Software is Complex
Learning software can be a challenge – especially for beginners. Digital Audio Workstations (DAWs) certainly are powerful, but in terms of complexity, many of them are not that far off from a program like Adobe Photoshop. Unless you’re a graphic designer, you probably don’t have much experience with Photoshop and would freeze up the moment you opened the application.
Anybody with enough determination can become proficient at using DAWs, plugins and other software tools, but not everyone has the time or the patience to dedicate to it.
A seasoned studio engineer will probably feel at home within a DAW environment, and will even comment how easy it is to use. It can be intimidating for many others, however, especially those who aren’t tech savvy. Unless recording software becomes even more intuitive, automated, or both, quality engineers will continue to be in demand.
Good Sound Requires Good Ears
A great studio engineer doesn’t need a state-of-the-art studio to create pristine quality recordings. The longer they use their gear, the more they get to know it. The more bands they work with, and the more recordings they do, the better they become at what they do.
Anybody can record a voice and an instrument and get a sound, but they can’t necessarily get a great sound. Moreover, they may not have any knowledge when it comes to mixing and figuring out how to place a track in a mix.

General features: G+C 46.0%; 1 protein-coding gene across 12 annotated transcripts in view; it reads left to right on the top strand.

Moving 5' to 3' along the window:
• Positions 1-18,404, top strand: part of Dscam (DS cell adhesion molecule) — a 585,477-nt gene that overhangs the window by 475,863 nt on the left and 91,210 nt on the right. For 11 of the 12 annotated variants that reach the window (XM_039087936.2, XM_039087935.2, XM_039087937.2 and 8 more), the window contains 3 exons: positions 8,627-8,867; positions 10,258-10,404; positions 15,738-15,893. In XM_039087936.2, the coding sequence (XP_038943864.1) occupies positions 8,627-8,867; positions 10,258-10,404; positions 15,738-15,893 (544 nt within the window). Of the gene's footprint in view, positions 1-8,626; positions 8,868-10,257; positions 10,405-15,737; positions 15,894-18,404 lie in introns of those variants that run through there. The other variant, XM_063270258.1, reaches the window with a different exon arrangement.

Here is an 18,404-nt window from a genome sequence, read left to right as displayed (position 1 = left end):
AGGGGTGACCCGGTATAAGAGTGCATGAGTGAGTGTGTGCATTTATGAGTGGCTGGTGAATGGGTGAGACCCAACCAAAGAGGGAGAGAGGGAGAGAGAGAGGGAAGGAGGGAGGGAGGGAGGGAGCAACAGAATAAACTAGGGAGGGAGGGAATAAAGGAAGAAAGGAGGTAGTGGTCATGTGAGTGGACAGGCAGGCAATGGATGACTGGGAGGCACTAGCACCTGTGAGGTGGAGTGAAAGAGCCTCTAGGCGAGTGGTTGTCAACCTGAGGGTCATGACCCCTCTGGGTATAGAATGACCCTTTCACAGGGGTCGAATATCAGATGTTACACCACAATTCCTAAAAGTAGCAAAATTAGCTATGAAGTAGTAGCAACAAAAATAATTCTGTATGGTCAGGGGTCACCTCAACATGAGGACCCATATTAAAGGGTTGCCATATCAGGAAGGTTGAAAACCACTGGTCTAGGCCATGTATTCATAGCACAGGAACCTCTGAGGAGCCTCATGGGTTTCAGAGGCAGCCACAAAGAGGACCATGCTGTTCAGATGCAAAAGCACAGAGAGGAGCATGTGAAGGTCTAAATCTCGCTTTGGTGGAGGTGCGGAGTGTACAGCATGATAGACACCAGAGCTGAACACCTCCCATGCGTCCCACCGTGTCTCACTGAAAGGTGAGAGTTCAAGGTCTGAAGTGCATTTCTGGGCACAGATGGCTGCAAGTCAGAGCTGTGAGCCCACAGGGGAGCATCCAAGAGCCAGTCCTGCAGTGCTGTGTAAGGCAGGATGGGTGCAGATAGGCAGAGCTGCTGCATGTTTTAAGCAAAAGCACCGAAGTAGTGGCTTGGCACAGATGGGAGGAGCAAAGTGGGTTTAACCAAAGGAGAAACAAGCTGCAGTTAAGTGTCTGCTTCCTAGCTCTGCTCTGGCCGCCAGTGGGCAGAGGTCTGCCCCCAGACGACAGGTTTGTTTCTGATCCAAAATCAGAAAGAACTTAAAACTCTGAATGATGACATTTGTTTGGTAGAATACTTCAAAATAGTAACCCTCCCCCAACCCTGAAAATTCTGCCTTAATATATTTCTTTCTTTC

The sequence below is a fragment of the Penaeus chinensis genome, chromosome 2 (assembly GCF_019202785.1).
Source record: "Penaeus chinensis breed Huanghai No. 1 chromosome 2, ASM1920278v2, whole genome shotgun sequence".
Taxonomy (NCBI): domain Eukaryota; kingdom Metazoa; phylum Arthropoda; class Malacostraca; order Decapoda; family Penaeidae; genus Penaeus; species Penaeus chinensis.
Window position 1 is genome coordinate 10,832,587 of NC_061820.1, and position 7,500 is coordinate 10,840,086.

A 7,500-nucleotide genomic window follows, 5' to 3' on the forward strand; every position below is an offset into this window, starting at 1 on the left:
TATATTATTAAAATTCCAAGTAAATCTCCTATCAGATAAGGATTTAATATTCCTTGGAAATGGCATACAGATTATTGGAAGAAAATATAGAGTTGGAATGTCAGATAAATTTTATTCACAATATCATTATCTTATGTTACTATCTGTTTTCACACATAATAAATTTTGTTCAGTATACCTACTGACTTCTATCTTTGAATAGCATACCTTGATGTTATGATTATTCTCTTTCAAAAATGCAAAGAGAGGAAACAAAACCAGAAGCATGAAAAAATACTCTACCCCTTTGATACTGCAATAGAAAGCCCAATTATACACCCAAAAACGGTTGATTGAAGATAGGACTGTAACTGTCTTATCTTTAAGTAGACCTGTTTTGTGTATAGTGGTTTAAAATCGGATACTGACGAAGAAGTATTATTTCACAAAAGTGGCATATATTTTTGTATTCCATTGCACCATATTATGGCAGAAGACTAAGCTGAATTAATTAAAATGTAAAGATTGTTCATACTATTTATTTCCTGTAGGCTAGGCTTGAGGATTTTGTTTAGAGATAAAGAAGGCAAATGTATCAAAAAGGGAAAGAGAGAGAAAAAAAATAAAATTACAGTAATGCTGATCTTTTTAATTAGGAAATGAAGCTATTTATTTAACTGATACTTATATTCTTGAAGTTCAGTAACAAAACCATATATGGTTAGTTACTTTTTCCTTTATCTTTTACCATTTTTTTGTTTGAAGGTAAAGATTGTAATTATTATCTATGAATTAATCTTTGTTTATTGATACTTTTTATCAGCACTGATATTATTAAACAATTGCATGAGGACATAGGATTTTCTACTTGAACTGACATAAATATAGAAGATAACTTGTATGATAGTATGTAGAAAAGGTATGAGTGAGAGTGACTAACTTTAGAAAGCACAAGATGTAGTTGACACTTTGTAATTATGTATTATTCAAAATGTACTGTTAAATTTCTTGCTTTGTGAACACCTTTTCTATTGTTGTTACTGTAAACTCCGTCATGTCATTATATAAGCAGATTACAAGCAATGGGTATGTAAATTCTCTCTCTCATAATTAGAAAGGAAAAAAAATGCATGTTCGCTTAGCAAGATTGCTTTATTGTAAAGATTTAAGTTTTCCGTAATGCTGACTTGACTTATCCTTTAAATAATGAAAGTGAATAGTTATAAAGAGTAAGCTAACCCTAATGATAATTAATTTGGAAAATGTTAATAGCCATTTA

A good ear can be developed, but again, it tends to come through a significant amount of experience and study. Many musicians, producers, hobbyists, and others will continue to rely on the ears of a professional to get the quality of recording desired. Recording is part science and part art, so even if you think you know everything there is to know about recording theory, if you don’t use your ears and develop the ability to listen to your intuition, you will never be the best engineer in the world.
Because of the proliferation of inexpensive technology, anybody with the desire to set up shop can. Achieving their musical vision, however, may prove more challenging than they even realize. I often mix and master my own music, knowing full well it’s not the ideal way to go about it. Mastering, at the very least, should be handled by someone other than the person mixing the project. I also know I can get decent mixes on my own, but someone with more experience could easily achieve better results.
Professionals will continue to be in demand, but the marketplace will become all the more competitive as time goes on. Recording studios may not be obsolete, but becoming the go-to studio or engineer – even for artists in your own locality – is easier said than done.
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The Leading Artist Coach
Hey! I’m author, entrepreneur, and musician David Andrew Wiebe. Learn more >